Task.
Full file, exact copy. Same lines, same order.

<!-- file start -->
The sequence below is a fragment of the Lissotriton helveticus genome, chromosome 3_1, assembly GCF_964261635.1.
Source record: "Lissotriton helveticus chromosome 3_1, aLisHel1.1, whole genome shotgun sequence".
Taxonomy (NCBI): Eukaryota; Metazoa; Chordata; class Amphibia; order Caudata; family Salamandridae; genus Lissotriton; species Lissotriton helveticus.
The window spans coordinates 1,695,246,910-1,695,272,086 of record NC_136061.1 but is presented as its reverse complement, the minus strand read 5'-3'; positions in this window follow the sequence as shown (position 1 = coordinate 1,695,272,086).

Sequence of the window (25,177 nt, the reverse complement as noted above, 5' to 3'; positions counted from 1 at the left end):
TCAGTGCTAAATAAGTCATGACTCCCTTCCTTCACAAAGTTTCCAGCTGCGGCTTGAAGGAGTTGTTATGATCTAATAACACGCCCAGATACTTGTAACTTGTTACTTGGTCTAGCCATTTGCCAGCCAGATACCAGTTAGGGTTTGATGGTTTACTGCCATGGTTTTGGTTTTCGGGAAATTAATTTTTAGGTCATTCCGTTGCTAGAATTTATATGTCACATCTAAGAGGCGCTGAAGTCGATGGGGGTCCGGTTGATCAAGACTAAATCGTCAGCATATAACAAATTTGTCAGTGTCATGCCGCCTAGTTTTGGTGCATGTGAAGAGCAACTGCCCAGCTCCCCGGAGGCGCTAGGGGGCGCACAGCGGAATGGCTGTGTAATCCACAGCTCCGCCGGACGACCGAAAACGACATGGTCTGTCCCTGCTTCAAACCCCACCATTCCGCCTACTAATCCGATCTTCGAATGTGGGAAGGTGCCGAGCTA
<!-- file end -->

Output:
The sequence below is a fragment of the Lissotriton helveticus genome, chromosome 3_1, assembly GCF_964261635.1.
Source record: "Lissotriton helveticus chromosome 3_1, aLisHel1.1, whole genome shotgun sequence".
Taxonomy (NCBI): Eukaryota; Metazoa; Chordata; class Amphibia; order Caudata; family Salamandridae; genus Lissotriton; species Lissotriton helveticus.
The window spans coordinates 1,695,246,910-1,695,272,086 of record NC_136061.1 but is presented as its reverse complement, the minus strand read 5'-3'; positions in this window follow the sequence as shown (position 1 = coordinate 1,695,272,086).

Sequence of the window (25,177 nt, the reverse complement as noted above, 5' to 3'; positions counted from 1 at the left end):
TCAGTGCTAAATAAGTCATGACTCCCTTCCTTCACAAAGTTTCCAGCTGCGGCTTGAAGGAGTTGTTATGATCTAATAACACGCCCAGATACTTGTAACTTGTTACTTGGTCTAGCCATTTGCCAGCCAGATACCAGTTAGGGTTTGATGGTTTACTGCCATGGTTTTGGTTTTCGGGAAATTAATTTTTAGGTCATTCCGTTGCTAGAATTTATATGTCACATCTAAGAGGCGCTGAAGTCGATGGGGGTCCGGTTGATCAAGACTAAATCGTCAGCATATAACAAATTTGTCAGTGTCATGCCGCCTAGTTTTGGTGCATGTGAAGAGCAACTGCCCAGCTCCCCGGAGGCGCTAGGGGGCGCACAGCGGAATGGCTGTGTAATCCACAGCTCCGCCGGACGACCGAAAACGACATGGTCTGTCCCTGCTTCAAACCCCACCATTCCGCCTACTAATCCGATCTTCGAATGTGGGAAGGTGCCGAGCTA